Iran’s Islamic Revolutionary Guard Corps says that it has been told by Supreme Leader Ayatollah Ali Khamenei to limit the range of its ballistic missiles to no more than 2000 kilometers. That leaves the Iranians able to hit most places in the Middle East and in Iran’s Central and South Asian near abroad, but the announcement can probably be seen as an attempt by Tehran to ease tensions with the US a bit by demonstrating its disinterest in being able to fire missiles at Europe or the US. Iran’s ballistic missile program is one of the most frequently cited concerns of the anti-Iran crown in the US, and this limitation bolsters the Iranians’ claim that the program is defensive in nature. Of course, the Iranians also noted that they don’t need to develop longer-range missiles to hit American targets.
The Central Intelligence Agency, in what certainly appears to be a pet project of director Mike Pompeo, has released the final tranche of documents that were recovered from Osama bin Laden’s Pakistani vacation home back in 2011. There’s likely very little useful information to be found here–anything real interesting has already been released. But Pompeo’s goal seems to be to feed these documents to the storytellers at Foundation for the Defense of Democracies (he apparently gave them early access to the material before it went public) to help them spin yarns about Iranian support for al-Qaeda.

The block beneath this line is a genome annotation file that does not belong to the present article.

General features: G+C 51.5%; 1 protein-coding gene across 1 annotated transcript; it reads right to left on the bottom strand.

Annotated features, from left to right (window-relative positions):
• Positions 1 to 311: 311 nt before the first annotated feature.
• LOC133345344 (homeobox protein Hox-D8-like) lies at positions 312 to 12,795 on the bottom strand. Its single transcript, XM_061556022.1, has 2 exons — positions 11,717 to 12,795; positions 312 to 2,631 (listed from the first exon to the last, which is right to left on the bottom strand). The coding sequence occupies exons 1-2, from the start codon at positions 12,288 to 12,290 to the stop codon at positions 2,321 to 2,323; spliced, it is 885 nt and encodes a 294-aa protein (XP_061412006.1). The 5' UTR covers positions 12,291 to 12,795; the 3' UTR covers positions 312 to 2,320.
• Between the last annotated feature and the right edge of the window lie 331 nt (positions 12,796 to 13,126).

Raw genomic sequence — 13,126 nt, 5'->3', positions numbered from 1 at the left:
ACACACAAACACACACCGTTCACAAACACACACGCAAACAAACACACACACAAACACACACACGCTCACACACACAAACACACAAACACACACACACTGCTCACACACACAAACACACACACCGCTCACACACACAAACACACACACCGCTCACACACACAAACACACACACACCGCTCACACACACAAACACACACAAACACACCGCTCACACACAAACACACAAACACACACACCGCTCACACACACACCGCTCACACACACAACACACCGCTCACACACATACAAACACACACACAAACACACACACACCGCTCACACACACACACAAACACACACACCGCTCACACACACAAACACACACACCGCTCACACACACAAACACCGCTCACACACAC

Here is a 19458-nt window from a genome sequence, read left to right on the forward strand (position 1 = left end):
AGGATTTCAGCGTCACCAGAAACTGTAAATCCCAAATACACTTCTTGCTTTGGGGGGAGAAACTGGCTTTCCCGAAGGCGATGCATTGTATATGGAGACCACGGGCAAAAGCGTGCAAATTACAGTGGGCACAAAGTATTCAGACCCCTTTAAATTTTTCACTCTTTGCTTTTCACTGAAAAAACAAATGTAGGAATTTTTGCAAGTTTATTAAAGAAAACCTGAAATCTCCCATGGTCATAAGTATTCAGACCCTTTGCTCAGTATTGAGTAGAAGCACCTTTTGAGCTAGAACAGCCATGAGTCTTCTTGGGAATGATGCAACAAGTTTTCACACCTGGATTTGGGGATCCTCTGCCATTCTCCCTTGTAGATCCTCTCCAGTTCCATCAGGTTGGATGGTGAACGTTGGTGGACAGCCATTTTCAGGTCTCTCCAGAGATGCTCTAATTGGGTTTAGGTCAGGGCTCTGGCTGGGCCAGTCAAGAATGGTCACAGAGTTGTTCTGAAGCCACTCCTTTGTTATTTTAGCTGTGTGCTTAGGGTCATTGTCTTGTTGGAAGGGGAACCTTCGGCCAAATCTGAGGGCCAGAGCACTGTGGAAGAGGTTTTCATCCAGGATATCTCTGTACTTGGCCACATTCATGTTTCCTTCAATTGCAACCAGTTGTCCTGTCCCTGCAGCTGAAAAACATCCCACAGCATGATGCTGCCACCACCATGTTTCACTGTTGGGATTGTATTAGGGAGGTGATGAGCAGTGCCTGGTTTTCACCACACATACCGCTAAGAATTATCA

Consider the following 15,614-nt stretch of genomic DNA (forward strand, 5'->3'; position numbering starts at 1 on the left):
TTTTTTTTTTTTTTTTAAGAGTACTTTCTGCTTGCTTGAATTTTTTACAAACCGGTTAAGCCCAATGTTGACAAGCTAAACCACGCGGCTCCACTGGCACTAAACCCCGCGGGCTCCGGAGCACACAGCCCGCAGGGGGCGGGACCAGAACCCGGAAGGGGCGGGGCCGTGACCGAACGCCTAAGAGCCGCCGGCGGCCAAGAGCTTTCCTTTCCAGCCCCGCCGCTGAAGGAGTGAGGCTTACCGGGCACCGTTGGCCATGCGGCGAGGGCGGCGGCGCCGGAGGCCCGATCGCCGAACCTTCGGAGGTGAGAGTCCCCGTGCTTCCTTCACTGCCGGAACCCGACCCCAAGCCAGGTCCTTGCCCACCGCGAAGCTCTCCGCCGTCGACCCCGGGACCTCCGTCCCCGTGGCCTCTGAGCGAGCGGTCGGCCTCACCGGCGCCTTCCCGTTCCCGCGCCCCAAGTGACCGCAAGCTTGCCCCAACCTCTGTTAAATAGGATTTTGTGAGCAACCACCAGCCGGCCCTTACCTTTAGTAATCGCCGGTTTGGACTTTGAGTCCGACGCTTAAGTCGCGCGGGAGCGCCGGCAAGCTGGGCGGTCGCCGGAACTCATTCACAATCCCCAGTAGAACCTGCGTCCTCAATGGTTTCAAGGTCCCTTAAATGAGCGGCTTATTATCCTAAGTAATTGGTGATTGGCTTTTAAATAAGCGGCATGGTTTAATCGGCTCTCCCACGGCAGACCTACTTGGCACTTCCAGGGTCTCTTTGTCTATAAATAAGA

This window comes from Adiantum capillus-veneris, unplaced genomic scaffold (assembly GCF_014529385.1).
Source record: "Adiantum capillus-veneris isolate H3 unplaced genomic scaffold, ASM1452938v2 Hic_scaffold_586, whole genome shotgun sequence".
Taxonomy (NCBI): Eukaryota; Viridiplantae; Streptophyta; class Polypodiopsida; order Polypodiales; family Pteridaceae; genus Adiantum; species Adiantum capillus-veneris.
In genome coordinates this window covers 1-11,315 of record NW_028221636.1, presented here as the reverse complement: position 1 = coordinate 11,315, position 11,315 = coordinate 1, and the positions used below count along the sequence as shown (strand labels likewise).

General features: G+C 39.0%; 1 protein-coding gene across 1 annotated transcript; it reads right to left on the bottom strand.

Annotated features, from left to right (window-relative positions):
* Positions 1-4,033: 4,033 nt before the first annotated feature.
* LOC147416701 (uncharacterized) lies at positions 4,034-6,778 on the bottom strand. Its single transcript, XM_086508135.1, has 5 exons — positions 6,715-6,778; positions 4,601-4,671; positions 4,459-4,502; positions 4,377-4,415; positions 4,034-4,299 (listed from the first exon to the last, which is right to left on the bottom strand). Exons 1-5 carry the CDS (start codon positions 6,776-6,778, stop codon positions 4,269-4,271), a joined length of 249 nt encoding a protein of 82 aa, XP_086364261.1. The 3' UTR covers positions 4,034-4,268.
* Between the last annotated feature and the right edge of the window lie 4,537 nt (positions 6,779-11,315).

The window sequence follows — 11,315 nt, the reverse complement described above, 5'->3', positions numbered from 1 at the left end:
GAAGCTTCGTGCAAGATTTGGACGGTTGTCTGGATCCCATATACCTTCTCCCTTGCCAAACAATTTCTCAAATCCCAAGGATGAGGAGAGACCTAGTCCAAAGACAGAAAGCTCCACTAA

Iran and al-Qaeda have had a complicated relationship that goes back more than 20 years–the 1996 Khobar Towers bombing, for example, was probably carried out by Saudi Hezbollah, an Iran-linked group, but the 9/11 Commission among others has found evidence that al-Qaeda played some kind of role in that attack. But for the most part, Iran has approached al-Qaeda pragmatically and antagonistically, detaining as many AQ authorities and their families as it could (including some of bin Laden’s children) but then treating them fairly well in custody, in return for al-Qaeda not targeting Iran. It’s believed that in 2003 the Iranians offered to trade their al-Qaeda captives to the US in return for the leaders of Mujahedin-e-Khalq, but the US hoped to use MEK to infiltrate and destabilize Iran so it refused the offer.
Naturally the FDD folks will seize on anything they can find to portray Khamenei and bin Laden as close personal friends and partners, because that’s how they roll (see what they did in the months before the Iraq War, for example). Pompeo wants to help them out. Whether any of it is true or not is irrelevant.